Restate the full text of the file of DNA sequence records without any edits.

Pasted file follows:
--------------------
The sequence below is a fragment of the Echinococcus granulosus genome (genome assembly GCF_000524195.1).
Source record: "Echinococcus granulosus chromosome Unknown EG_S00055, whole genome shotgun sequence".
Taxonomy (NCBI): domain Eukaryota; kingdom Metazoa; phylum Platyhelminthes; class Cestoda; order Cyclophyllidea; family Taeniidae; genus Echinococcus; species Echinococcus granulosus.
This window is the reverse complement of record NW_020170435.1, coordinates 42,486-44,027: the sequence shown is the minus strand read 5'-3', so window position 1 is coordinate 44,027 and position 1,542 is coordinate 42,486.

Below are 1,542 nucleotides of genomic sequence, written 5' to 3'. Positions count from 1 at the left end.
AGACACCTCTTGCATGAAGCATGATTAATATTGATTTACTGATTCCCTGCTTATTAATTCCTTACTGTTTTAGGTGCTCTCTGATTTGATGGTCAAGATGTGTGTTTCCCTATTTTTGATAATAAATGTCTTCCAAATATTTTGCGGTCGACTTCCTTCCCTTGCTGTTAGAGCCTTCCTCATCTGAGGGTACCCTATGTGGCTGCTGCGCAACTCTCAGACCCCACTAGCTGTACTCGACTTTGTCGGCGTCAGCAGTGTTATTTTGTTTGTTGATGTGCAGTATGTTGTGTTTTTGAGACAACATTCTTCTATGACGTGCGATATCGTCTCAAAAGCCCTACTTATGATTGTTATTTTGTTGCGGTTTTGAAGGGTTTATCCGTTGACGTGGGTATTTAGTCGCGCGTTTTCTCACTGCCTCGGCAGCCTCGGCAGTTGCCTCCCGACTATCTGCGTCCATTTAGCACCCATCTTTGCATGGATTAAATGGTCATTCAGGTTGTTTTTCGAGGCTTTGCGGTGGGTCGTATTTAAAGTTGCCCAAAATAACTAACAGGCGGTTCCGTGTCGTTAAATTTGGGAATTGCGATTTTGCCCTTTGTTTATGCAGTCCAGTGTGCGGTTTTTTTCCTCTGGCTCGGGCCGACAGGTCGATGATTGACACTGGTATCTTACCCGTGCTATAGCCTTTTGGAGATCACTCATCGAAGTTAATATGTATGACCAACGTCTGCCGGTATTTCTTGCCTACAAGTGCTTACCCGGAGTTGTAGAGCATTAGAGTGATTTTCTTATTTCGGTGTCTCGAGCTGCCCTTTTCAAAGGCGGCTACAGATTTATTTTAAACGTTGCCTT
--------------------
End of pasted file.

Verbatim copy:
The sequence below is a fragment of the Echinococcus granulosus genome (genome assembly GCF_000524195.1).
Source record: "Echinococcus granulosus chromosome Unknown EG_S00055, whole genome shotgun sequence".
Taxonomy (NCBI): domain Eukaryota; kingdom Metazoa; phylum Platyhelminthes; class Cestoda; order Cyclophyllidea; family Taeniidae; genus Echinococcus; species Echinococcus granulosus.
This window is the reverse complement of record NW_020170435.1, coordinates 42,486-44,027: the sequence shown is the minus strand read 5'-3', so window position 1 is coordinate 44,027 and position 1,542 is coordinate 42,486.

Below are 1,542 nucleotides of genomic sequence, written 5' to 3'. Positions count from 1 at the left end.
AGACACCTCTTGCATGAAGCATGATTAATATTGATTTACTGATTCCCTGCTTATTAATTCCTTACTGTTTTAGGTGCTCTCTGATTTGATGGTCAAGATGTGTGTTTCCCTATTTTTGATAATAAATGTCTTCCAAATATTTTGCGGTCGACTTCCTTCCCTTGCTGTTAGAGCCTTCCTCATCTGAGGGTACCCTATGTGGCTGCTGCGCAACTCTCAGACCCCACTAGCTGTACTCGACTTTGTCGGCGTCAGCAGTGTTATTTTGTTTGTTGATGTGCAGTATGTTGTGTTTTTGAGACAACATTCTTCTATGACGTGCGATATCGTCTCAAAAGCCCTACTTATGATTGTTATTTTGTTGCGGTTTTGAAGGGTTTATCCGTTGACGTGGGTATTTAGTCGCGCGTTTTCTCACTGCCTCGGCAGCCTCGGCAGTTGCCTCCCGACTATCTGCGTCCATTTAGCACCCATCTTTGCATGGATTAAATGGTCATTCAGGTTGTTTTTCGAGGCTTTGCGGTGGGTCGTATTTAAAGTTGCCCAAAATAACTAACAGGCGGTTCCGTGTCGTTAAATTTGGGAATTGCGATTTTGCCCTTTGTTTATGCAGTCCAGTGTGCGGTTTTTTTCCTCTGGCTCGGGCCGACAGGTCGATGATTGACACTGGTATCTTACCCGTGCTATAGCCTTTTGGAGATCACTCATCGAAGTTAATATGTATGACCAACGTCTGCCGGTATTTCTTGCCTACAAGTGCTTACCCGGAGTTGTAGAGCATTAGAGTGATTTTCTTATTTCGGTGTCTCGAGCTGCCCTTTTCAAAGGCGGCTACAGATTTATTTTAAACGTTGCCTT